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7. Camfield P, Camfield C. Regression in children with epilepsy. Neuroscience & Biobehavioral Reviews ;2019 (2019/01/01/) ;96:210-218.

Regression in children with epilepsy may involve loss of cognitive abilities, failure to progress or a slowing of developmental trajectory. A few seizures do not lead to regression. Large numbers of seizures may be associated with regression but the cause is an important cofounder. Individual spike discharges on EEG are associated with transient cognitive impairment and continuous spike discharges with regression. Regression may be global in continuous spike wave in slow sleep (CSWS) or specific (auditory agnosia) in Landau Kleffner syndrome. Regression is mild and transient in Rolandic Epilepsy or profound and permanent in West Syndrome. Epilepsy syndromes grouped under “epileptic encephalopathies” may lead to regression, although proof of this concept is not strong for many syndromes. The absence of cognitive assessment before epilepsy onset, the contribution of the cause and complications of treatment make for difficult methodological problems. The large majority of children with epilepsy do not have regression. There is need for more longitudinal studies of children with epileptic encephalopathies and other epilepsies associated with regression.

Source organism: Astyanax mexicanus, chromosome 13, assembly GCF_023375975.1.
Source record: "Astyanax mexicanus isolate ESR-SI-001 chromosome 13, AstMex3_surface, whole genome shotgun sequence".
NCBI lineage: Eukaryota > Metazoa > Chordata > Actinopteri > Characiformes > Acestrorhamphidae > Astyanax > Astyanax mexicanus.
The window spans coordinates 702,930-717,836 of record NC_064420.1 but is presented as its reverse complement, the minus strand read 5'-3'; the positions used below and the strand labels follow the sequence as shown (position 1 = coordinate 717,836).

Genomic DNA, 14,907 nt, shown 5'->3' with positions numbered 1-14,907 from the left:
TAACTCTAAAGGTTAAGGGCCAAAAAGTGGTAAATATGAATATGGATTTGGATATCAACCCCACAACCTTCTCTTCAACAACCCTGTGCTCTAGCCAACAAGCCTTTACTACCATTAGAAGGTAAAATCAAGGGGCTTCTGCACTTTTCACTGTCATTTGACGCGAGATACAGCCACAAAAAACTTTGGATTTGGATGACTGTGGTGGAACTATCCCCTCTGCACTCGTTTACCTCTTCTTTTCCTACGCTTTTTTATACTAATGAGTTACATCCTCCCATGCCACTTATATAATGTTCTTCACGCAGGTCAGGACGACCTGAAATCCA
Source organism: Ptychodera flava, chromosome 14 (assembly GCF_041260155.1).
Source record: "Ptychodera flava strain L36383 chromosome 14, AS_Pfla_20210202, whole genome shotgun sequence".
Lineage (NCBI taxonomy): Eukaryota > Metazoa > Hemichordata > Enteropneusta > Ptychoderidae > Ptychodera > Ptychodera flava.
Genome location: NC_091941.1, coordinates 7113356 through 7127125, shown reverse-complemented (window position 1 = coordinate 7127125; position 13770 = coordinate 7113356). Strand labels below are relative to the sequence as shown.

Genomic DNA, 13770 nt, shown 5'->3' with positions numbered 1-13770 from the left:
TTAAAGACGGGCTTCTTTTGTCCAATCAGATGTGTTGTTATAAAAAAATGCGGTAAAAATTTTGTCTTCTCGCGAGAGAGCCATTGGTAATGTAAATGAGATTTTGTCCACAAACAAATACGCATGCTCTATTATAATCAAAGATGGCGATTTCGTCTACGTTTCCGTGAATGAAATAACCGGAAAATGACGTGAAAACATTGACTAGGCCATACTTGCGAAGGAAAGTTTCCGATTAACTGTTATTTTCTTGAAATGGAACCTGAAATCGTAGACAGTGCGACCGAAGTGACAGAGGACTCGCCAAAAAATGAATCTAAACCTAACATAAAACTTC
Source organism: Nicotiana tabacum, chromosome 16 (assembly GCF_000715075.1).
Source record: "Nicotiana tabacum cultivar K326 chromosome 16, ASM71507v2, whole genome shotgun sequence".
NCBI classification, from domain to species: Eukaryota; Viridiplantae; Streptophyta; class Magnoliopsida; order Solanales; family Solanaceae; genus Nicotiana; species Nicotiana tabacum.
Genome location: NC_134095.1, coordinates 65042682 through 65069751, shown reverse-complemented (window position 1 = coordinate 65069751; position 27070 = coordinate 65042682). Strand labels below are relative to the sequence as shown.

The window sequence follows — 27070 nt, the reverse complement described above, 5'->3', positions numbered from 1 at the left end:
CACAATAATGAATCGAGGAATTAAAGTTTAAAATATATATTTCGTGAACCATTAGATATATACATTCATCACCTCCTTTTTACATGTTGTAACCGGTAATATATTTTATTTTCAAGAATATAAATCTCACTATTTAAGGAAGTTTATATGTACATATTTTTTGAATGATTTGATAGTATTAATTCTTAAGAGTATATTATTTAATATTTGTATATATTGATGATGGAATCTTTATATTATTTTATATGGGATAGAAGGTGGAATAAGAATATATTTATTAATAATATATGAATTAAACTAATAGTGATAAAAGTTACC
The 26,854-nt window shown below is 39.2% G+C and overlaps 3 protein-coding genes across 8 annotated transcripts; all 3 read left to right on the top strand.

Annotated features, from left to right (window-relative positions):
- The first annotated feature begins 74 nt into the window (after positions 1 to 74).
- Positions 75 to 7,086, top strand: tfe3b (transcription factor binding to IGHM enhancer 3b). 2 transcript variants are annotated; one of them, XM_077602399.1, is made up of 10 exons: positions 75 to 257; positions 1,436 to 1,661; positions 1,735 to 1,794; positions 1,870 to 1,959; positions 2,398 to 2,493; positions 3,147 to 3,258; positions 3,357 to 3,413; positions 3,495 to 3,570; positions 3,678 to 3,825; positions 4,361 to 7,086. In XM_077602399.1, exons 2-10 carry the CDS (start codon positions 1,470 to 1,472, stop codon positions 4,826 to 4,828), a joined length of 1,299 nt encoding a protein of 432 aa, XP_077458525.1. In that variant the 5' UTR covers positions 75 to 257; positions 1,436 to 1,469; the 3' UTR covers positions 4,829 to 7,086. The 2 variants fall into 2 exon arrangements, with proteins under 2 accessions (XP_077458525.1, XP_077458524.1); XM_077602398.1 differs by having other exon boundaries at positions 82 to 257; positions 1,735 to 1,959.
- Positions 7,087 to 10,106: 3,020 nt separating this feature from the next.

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8. Ozonoff S, Iosif A-M. Changing conceptualizations of regression : What prospective studies reveal about the onset of autism spectrum disorder. Neuroscience & Biobehavioral Reviews ;2019 (2019/05/01/) ;100:296-304.

Until the last decade, studies of the timing of early symptom emergence in autism spectrum disorder (ASD) relied upon retrospective methods. Recent investigations, however, are raising significant questions about the accuracy and validity of such data. Questions about when and how behavioral signs of autism emerge may be better answered through prospective studies, in which infants are enrolled near birth and followed longitudinally until the age at which ASD can be confidently diagnosed or ruled out. This review summarizes the results of recent studies that utilized prospective methods to study infants at high risk of developing ASD due to family history. Collectively, prospective studies demonstrate that the onset of ASD involves declines in the rates of key social and communication behaviors during the first years of life for most children. This corpus of literature suggests that regressive onset patterns occur much more frequently than previously recognized and may be the rule rather than the exception.

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9. Einspieler C, Marschik PB. Regression in Rett syndrome : Developmental pathways to its onset. Neuroscience & Biobehavioral Reviews ;2019 (2019/03/01/) ;98:320-332.